Human Relations

, Volume 52, Issue 6, pp 775–804

Psychiatric Services: Organizing Impossibility

  • Lynette Willshire

DOI: 10.1023/A:1016994532507

Cite this article as:
Willshire, L. Human Relations (1999) 52: 775. doi:10.1023/A:1016994532507


This paper explores the proposition thatelements of the work of psychiatric services areimpossible. The notion of impossibility is consideredfrom three perspectives: societal, interpersonal, andorganizational.Organizational elements of impossibility areevidenced in attempts to work with madness, a phenomenonthat defies clear definition. Resultant confusion inrole and task boundaries is exacerbated by madinterpersonal interactions. The situation iscompounded by societal conflicts between the mad and thesane. Attempts to house and treat the mad over the past200 years are reviewed, and recent illustrativecase material is presented from two communitytreatment teams. It is argued that primarilysolution-focused approaches to madness have limitedsuccess. To acknowledge impossible elements of the workmay enable psychiatric institutions to be designedin ways that help make individual and collective madnessmore bearable rather than something to be controlled andor denied.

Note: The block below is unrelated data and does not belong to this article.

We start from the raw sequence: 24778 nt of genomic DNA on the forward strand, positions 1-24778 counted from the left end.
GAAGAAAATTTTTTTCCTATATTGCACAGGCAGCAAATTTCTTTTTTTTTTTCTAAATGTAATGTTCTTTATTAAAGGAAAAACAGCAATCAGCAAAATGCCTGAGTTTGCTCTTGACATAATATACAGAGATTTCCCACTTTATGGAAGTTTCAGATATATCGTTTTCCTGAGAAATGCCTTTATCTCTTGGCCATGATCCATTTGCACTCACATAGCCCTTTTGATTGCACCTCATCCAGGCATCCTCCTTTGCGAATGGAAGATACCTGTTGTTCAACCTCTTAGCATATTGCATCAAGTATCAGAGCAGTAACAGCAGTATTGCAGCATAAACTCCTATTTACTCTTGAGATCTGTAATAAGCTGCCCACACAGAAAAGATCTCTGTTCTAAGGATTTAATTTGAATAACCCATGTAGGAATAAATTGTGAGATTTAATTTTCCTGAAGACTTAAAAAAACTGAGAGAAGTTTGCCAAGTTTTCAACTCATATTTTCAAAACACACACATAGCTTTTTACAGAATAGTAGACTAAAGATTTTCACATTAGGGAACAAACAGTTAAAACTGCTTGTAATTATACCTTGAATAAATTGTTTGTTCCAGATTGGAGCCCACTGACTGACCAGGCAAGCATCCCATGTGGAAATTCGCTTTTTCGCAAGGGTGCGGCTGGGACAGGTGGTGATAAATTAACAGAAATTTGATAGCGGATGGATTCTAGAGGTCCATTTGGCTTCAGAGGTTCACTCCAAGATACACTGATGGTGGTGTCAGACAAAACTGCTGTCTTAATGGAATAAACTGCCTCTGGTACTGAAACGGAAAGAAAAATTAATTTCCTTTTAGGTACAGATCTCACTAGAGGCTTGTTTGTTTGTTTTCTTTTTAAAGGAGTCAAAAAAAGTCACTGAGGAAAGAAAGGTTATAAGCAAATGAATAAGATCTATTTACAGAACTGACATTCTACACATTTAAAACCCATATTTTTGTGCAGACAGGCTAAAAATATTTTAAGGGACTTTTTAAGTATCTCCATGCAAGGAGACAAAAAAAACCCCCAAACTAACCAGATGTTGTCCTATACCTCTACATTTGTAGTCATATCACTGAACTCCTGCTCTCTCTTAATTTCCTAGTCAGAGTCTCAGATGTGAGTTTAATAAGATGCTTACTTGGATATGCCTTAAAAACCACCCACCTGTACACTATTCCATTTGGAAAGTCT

madnesspsychiatryimpossibilityorganization dynamics

Copyright information

© The Tavistock Institute 1999

Authors and Affiliations

  • Lynette Willshire
    • 1
  1. 1.Swinburne University of TechnologyHawthorn, VictoriaAustralia
  2. 2.Swinburne University of TechnologyHawthorn, VictoriaAustralia